The fictional account of events in the Austrian mountains (Tirol) in the summer of 1934 is directly related to the political events of the period. These include the rise of the Nazi Party in Austria and the murder of the Austrian chancellor, Engelbert Dollfuss, on July 25, 1934, by right-wing elements undoubtedly encouraged and financed by the German chancellor, Adolf Hitler, who was eager to annex Austria to the German Reich.
A country doctor has injured his knee while climbing at night with a group of local men near his mountain chalet. As his injury may take weeks to heal, he requests a student-doctor from the hospital in Vienna to help service his patients. When the young doctor arrives, his appearance is noted with disapproval by the country physician’s wife. His “alien” appearance indicates his Semitic origin, his “black smooth hair . . . the arch of his nose.” However, both the doctor and his pet red fox seem relatively unaffected by the student-doctor’s racial origins and initially accept him. The country doctor is more sophisticated than his wife. He has traveled widely and lived in large cities throughout the world, and thus tends to reserve judgment even while agreeing with her that an urban, Jewish physician will not be easily integrated into the society of this isolated mountain valley. The student-doctor, Dr. Heine, tries hard to cooperate with both the doctor and his wife, who assists him as his nurse. He listens carefully to instructions, “taking it all in with interest and respect.” Dr. Heine even enlists the sympathy of the doctor’s wife when his clothes are accidentally burned by the sterilizing lamp during a dental operation.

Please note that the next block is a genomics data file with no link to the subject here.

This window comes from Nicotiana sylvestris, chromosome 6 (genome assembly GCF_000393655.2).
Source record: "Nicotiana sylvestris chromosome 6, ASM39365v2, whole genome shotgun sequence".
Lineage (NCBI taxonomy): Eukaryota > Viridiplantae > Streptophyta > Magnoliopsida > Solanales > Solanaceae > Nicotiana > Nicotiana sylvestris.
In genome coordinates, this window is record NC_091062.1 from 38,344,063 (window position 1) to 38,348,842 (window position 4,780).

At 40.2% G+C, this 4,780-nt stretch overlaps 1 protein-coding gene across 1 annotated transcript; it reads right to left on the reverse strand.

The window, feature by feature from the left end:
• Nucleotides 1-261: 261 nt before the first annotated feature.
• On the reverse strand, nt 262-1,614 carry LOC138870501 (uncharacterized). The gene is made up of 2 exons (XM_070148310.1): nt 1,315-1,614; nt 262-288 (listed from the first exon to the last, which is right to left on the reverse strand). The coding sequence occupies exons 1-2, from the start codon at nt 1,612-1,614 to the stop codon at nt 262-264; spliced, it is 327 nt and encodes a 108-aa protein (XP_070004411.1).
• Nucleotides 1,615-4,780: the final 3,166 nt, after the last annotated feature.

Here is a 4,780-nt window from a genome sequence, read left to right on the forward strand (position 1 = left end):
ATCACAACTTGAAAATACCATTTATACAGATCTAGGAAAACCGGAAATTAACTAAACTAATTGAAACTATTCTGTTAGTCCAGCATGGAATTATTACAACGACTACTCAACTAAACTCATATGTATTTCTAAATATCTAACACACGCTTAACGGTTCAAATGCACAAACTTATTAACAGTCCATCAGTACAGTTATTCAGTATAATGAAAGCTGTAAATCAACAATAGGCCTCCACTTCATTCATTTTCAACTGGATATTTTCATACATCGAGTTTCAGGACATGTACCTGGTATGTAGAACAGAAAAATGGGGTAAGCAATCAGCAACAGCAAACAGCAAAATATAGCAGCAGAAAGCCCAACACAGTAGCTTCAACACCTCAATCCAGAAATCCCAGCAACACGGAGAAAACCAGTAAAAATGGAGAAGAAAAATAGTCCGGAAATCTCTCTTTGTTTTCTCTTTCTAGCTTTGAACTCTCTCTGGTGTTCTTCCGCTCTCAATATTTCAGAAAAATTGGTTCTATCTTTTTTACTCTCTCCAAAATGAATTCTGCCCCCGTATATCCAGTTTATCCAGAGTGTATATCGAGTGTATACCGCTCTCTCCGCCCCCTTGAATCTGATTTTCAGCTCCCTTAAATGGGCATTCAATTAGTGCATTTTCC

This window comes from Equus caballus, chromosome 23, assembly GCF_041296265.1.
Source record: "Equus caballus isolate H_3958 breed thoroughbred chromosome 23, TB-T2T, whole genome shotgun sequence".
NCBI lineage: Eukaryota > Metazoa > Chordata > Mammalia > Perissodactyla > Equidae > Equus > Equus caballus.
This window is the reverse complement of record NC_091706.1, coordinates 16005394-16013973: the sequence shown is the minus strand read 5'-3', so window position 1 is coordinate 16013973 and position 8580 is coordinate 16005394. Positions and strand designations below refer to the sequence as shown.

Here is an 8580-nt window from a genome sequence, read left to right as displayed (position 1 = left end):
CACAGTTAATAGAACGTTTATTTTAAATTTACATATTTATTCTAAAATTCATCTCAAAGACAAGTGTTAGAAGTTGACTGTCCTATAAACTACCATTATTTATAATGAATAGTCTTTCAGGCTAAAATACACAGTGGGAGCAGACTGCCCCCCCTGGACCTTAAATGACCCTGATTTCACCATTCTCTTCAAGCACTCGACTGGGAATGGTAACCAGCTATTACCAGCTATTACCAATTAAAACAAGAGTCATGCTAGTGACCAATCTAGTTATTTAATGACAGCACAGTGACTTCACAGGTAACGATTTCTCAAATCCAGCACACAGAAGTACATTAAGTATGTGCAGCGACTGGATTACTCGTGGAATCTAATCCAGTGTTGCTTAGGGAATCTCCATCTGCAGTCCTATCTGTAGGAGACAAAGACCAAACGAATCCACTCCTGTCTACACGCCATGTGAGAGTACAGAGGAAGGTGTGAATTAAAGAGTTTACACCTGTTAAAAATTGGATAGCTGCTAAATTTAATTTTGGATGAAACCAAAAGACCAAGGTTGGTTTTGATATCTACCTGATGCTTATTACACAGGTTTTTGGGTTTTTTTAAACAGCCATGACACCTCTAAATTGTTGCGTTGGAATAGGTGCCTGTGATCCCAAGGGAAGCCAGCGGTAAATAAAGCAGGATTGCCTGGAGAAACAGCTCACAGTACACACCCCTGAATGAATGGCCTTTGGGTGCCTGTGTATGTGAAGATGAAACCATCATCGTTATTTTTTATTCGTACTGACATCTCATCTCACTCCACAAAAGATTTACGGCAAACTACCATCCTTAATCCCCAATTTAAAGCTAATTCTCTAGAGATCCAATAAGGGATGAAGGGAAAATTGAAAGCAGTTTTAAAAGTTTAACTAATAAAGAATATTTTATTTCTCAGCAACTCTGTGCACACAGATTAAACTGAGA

Dr. Heine gives no cause for criticism in his manner or his conversation. He solidifies his bond with his mentor by demonstrating his interest in high culture: music, painting, and books. The older man, forced to be...
(The entire section is 778 words.)